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Mistakes in marketing translations :)
Thread poster: Bertha S. Deffenbaugh

Bertha S. Deffenbaugh  Identity Verified
United States
Local time: 04:59
English to Spanish
+ ...
Apr 11, 2002





Marketing translations



Cracking an international market is a goal of most growing corporations. It shouldn\'t be that hard, yet even the big multi-nationals run into trouble because of language and cultural differences. For example, observe the following examples below.



The name Coca-Cola in China was first rendered as Ke-kou-ke-la. Unfortunately, the Coke company did not discover until after thousands of signs had been printed that the phrase means \"bite the wax tadpole\" or \"female horse stuffed with wax\" depending on the dialect. Coke then researched 40,000 Chinese characters and found a close phonetic equivalent, \"ko-kou-ko-le,\" which can be loosely translated as \"happiness in the mouth.\"



In Taiwan, the translation of the Pepsi slogan \"Come alive with the Pepsi Generation\" came out as \"Pepsi will bring your ancestors back from the dead.\"



Also in Chinese, the Kentucky Fried Chicken slogan \"finger-lickin\' good\" came out as \"eat your fingers off.\"



The American slogan for Salem cigarettes, \"Salem - Feeling Free,\" got translated in the Japanese market into \"When smoking Salem, you feel so refreshed that your mind seems to be free and empty.\"



When General Motors introduced the Chevy Nova in South America, it was apparently unaware that \"no va\" means \"it won\'t go.\" After the company figured out why it wasn\'t selling any cars, it renamed the car in its Spanish markets to the Caribe.



When Parker Pen marketed a ballpoint pen in Mexico, its ads were supposed to say \"It won\'t leak in your pocket and embarrass you.\" However, the company mistakenly thought the spanish word \"embarazar\" meant embarrass. Instead the ads said that \"It wont leak in your pocket and make you pregnant.\"



An American t-shirt maker in Miami printed shirts for the spanish market which promoted the Pope\'s visit. Instead of the desired \"I Saw the Pope\" in Spanish, the shirts proclaimed \"I Saw the Potato.\"



Colgate introduced a toothpaste in France called Cue, the name of a notorious porno magazine.



In Italy, a campaign for Schweppes Tonic Water translated the name into Schweppes Toilet Water.







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Derek Smith  Identity Verified
Local time: 13:59
Italian to English
+ ...
Local examples Apr 11, 2002

Hi Bertha,

You\'ve quoted some of the big ones, but even on a local level here in Modena we had a conveyor belt manufacturer named ConMan right opposite Logos (until they went out of business for some reason); more recently, a company specialising in making summerhouses, toolsheds, and other wooden structures for the few lucky people with gardens, has been displaying its much admired products outside the local hypermarket. The name of these operators, for some inexplicably twisted reason, is \"Gardenles\". Right behind my house here there\'s another cool customer with a couple of big vans proudly flaunting the name SCAM in huge lettering on the sides, but I don\'t know what they\'re selling... Finally, a major national manufacturer of industrial wheels here in Italy has perversly chosen to call itself \"Ruincar\" (www.ruincar.it).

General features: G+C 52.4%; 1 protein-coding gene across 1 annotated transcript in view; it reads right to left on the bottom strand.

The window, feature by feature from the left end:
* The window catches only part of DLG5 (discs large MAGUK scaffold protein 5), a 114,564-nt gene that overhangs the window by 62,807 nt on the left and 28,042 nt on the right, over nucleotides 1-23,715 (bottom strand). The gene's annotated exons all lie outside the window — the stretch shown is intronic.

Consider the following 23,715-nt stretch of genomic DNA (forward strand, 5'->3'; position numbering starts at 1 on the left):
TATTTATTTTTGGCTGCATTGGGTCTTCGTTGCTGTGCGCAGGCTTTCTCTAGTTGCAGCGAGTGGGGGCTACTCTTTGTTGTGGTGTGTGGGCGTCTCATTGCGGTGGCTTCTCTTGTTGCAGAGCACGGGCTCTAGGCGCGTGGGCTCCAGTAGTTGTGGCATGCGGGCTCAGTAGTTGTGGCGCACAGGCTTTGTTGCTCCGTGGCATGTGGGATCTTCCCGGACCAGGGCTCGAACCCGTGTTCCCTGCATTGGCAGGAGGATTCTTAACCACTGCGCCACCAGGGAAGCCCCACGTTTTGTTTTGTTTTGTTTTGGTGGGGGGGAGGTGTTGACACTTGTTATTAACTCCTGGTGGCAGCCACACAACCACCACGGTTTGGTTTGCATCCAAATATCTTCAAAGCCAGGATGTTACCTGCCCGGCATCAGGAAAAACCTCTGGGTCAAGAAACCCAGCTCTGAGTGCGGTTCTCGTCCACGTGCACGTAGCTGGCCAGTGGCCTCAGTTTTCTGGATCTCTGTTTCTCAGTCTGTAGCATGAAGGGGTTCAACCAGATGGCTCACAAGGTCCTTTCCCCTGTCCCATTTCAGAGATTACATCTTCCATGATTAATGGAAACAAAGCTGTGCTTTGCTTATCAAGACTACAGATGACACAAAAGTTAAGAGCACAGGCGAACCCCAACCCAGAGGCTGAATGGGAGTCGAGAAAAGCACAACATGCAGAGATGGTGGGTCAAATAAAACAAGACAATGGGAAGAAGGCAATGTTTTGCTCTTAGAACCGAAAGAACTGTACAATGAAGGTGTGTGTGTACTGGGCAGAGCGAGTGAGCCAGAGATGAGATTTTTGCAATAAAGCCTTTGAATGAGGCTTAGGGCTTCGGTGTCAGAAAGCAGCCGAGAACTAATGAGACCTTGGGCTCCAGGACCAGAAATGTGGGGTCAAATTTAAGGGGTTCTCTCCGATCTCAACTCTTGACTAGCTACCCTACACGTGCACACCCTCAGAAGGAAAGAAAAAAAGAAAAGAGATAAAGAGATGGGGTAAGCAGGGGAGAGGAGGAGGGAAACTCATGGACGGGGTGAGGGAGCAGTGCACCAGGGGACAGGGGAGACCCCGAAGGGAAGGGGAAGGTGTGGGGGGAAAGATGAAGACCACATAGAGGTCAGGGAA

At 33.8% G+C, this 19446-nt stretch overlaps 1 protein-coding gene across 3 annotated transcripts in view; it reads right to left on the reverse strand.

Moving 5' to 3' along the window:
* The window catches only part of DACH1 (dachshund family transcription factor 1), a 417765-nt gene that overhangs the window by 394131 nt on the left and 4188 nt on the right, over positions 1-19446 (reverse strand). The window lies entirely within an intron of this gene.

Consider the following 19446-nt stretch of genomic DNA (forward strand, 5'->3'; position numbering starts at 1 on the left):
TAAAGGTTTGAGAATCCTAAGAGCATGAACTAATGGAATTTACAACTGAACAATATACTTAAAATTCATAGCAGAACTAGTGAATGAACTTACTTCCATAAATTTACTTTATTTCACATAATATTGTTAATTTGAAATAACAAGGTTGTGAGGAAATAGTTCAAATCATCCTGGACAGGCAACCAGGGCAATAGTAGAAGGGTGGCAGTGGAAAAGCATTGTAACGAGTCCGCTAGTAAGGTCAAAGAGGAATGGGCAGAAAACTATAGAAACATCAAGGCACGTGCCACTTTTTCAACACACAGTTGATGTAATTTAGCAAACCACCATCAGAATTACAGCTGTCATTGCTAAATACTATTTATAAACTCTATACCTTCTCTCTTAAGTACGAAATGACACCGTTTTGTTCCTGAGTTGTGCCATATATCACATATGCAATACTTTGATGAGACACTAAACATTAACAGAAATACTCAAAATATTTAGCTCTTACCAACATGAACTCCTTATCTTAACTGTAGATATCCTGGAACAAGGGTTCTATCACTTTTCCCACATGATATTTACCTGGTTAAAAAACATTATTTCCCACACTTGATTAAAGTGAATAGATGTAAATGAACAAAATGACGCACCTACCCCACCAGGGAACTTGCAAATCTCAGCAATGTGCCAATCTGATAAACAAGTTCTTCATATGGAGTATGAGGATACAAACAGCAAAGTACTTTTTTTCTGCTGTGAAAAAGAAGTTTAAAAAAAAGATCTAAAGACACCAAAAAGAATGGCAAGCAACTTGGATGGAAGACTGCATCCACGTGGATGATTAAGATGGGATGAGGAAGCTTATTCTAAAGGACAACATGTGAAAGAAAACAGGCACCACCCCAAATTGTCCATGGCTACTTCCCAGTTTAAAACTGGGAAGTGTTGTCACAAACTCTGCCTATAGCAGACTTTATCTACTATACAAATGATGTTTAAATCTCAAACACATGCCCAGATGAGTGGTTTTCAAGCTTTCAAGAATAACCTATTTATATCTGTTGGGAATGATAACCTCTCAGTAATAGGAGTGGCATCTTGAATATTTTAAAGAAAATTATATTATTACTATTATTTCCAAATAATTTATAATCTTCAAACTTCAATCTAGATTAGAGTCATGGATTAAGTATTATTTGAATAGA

Most of these people aren\'t operating internationally I guess, but they always make me smile.

Maximum Respect

Derek


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Scott Li  Identity Verified
Local time: 19:59
Member (2005)
Chinese to English
+ ...
Chinese part Apr 12, 2002

I suspected that the Chinese part that you have found was due to poor back translation. Can you point out the link so as I can have a look.



Personally, the translation of Coca Cola \"ko-kou-ko-le\" is the most perfect product name translated into Chinese, not as your message indicated.


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Parrot  Identity Verified
Spain
Local time: 13:59
Member (2002)
Spanish to English
+ ...
The Chevrolet Nova, as soon as it crosses the Mexican border Apr 12, 2002

no va.



Sorry, I was intending to edit this and can\'t. But here\'s more:



Scandinavian vacuum manufacturer Electrolux used the following in an American campaign: Nothing sucks like an Electrolux.





[ This Message was edited by: on 2002-04-12 03:32 ]


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Mats Wiman  Identity Verified
Sweden
Local time: 13:59
Member (2000)
German to Swedish
+ ...

MODERATOR
Esso = Motor failure in Japaneese? Apr 12, 2002

I remember in the beginning of the sixties, when Esso changed their company name into Exxon, that ONE reason was that being a GLOBAL company they did not want to have a name meaning \'motor failure\' in the very important Japaneese market.

The intention was, that not only the company name should be changed, but the trade mark as well.

It never materialised.



Does anyone know the rest of the story?



Mats


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Bertha S. Deffenbaugh  Identity Verified
United States
Local time: 04:59
English to Spanish
+ ...
TOPIC STARTER
I'm busting laughing, Cecilia! Apr 12, 2002


Nothing sucks like an Electrolux!



I remember a SONY Televisions ad years ago in Uruguay. Two guys inside a splendid mansion talking, and one of them said: